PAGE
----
RE: [bafuture] First the 'X Prize', now 'America's Space Prize'
- The X prize worked. For all intents and purposes, it was a success. Think
about all the free advertising that was attracted to Rutan, Allen, and
It is going to be an order of magnitude difficult to scale Rutan's Space
Ship One into an orbital vehicle. You need to go 8km/s to get into orbit,
and right now space ship one can go 1km/s (and you don't just strap on 7
more of the boosters!).
I really like the incentive that X prize developed for the private sector.
And we shouldn't underestimate the publicity this has developed. Therefore,
the $50m America's Space Prize might be enough to attract for-profit
developers (assuming that they can be as successful as X Prize was in
attracting publicity). That being said, I think it is going to be an
incremental progression for private ventures into space.
America's Space Price jumped the gun, and they did it without Peter
Diamandis (founder of X prize). I think his way forward is to keep up the
momentum by doing an annual X Cup, and keep charting the course with
incremental prizes along the way.
From: Chris Phoenix [mailto:cphoenix@...]
Sent: Saturday, November 20, 2004 12:51 AM
Subject: Re: [bafuture] First the 'X Prize', now 'America's Space Prize'
IMHO, $50 million isn't enough, and the terms aren't right for a prize.
He's not asking for a technology/competency demo: he's asking for a
fully useful spacecraft, capable of docking with his space station and
staying in orbit for six months. And it's a project that could save him
hundreds of millions. I think his terms will turn off hobbyists, and I
suspect the amount isn't enough to attract for-profit developers for a
project of this magnitude.
Kennita Watson wrote:
> Ambitious! Progress towards this one could be fun to watch!'<http://www.nature.com/news/2004/041108/full/041108-5.html>
> - Kennita
> Published online: 09 November 2004; | doi:10.1038/news041108-5
> Rules outlined for $50-million space prize
> Mark Peplow
> Winner could be a taxi service for orbiting hotel.
> It makes the X prize look easy. The winning craft in the latest
> competition for civilian space flight will need to have spectacular
> technology rivalling that of NASA, according to rules set out on 8
> 'America's Space Prize', worth $50 million, is being offered by Bigelow
> Aerospace of Las Vegas, Nevada, a company established in 1999 by hotel
> magnate Robert Bigelow to build an orbiting inflatable space hotel.
> Bigelow also runs the hotel chain, Budget Suites of America.
> The prize will be awarded to a craft that can take a crew of at least
> five people to an altitude of 400 kilometres, and complete two orbits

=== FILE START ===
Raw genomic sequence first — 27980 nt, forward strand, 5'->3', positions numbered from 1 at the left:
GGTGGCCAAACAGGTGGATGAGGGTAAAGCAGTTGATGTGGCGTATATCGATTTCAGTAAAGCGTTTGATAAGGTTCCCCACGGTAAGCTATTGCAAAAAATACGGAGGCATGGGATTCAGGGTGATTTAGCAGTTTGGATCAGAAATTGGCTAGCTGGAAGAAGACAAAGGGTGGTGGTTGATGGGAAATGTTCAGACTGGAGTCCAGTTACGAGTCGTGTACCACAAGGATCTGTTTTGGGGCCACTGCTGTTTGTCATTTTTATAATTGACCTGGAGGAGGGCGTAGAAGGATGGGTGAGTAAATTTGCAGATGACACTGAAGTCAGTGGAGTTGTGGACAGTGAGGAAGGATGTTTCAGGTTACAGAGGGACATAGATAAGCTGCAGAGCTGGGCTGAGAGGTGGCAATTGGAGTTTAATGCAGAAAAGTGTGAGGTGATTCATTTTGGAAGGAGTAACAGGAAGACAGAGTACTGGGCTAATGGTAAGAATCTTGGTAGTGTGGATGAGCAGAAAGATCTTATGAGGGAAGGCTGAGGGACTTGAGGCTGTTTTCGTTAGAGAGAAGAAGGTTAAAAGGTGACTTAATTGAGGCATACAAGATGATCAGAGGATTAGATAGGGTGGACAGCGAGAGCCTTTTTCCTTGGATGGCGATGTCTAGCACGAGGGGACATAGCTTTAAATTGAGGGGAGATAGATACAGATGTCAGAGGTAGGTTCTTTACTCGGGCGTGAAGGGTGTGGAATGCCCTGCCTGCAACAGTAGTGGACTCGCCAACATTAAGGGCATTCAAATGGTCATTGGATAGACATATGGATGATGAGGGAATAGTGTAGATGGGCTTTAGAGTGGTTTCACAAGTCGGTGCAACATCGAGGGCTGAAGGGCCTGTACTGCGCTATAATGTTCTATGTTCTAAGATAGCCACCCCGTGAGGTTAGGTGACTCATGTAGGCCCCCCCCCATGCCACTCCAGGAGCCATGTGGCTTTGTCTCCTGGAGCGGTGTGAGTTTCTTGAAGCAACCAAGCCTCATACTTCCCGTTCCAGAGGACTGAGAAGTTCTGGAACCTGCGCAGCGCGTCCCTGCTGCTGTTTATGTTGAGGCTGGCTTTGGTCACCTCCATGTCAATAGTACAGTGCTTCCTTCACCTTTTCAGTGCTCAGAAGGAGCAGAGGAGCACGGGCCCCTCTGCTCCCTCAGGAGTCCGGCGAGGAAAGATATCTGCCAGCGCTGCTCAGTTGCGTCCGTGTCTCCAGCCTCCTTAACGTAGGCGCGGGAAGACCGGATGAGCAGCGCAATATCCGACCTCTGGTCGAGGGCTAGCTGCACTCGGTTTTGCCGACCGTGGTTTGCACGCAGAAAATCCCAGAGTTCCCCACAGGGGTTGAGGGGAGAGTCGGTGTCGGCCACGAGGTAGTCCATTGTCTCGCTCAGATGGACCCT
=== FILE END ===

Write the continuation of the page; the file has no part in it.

> of Earth. This feat will have to be repeated within 60 days. The craft
> must be able to dock with Bigelow's space hotel (which he hopes to
> launch in 2008), and be capable of staying docked in orbit for six
> The deadline for these flights is 10 January 2010, allowing very little
> time for aerospace developers to prepare their entries.
> Transport alternatives
> Bigelow had hoped to buy Russian Soyuz craft to service his orbiting
> hotel. But since the crash of the Space Shuttle Columbia on 1 February
> last year, NASA has relied on Soyuz to deliver supplies to the
> International Space Station.
> Bigelow believes that after the space-shuttle fleet is retired, NASA
> will still need to use the Russian ships as space workhorses. This has
> upped the going price for a Soyuz, and forced Bigelow Aerospace to look
> for alternative transport systems, he told the space news website
> Bigelow Aerospace is also offering hefty contracts for any craft that
> can begin bringing customers to the space hotel.
> Space rules
> The rules of the competition do not allow government funding for the
> projects, and teams from outside the United States are excluded from
> entering. This may be a response to fears that regulations designed to
> stop the export of military hardware from the United States could
> hamper progress in commercializing civilian space flight by restricting
> The rules of the prize also state that no more than 20% of the craft's
> hardware must be expendable. Many space shots still rely on huge rocket
> boosters that are lost during launch, and coming up with reliable
> alternatives will be a significant hurdle for competitors.
> The Ansari X Prize stimulated a huge investment in civilian space
> flight, and was won on 4 October when SpaceShipOne and its pilot
> reached an altitude of 100 kilometres for the second time in two weeks.
> The $10-million prize money was handed over to Burt Rutan, who led the
> Scaled Composites engineering team responsible for the craft, at a
> ceremony in St Louis, Illinois, on 6 November.
> Since then, the Ansari Foundation has announced that an annual X Prize
> Cup will be awarded for feats of sub-orbital space flight.
> Yahoo! Groups Links
Chris Phoenix cphoenix@...
Director of Research
Center for Responsible Nanotechnology http://CRNano.org
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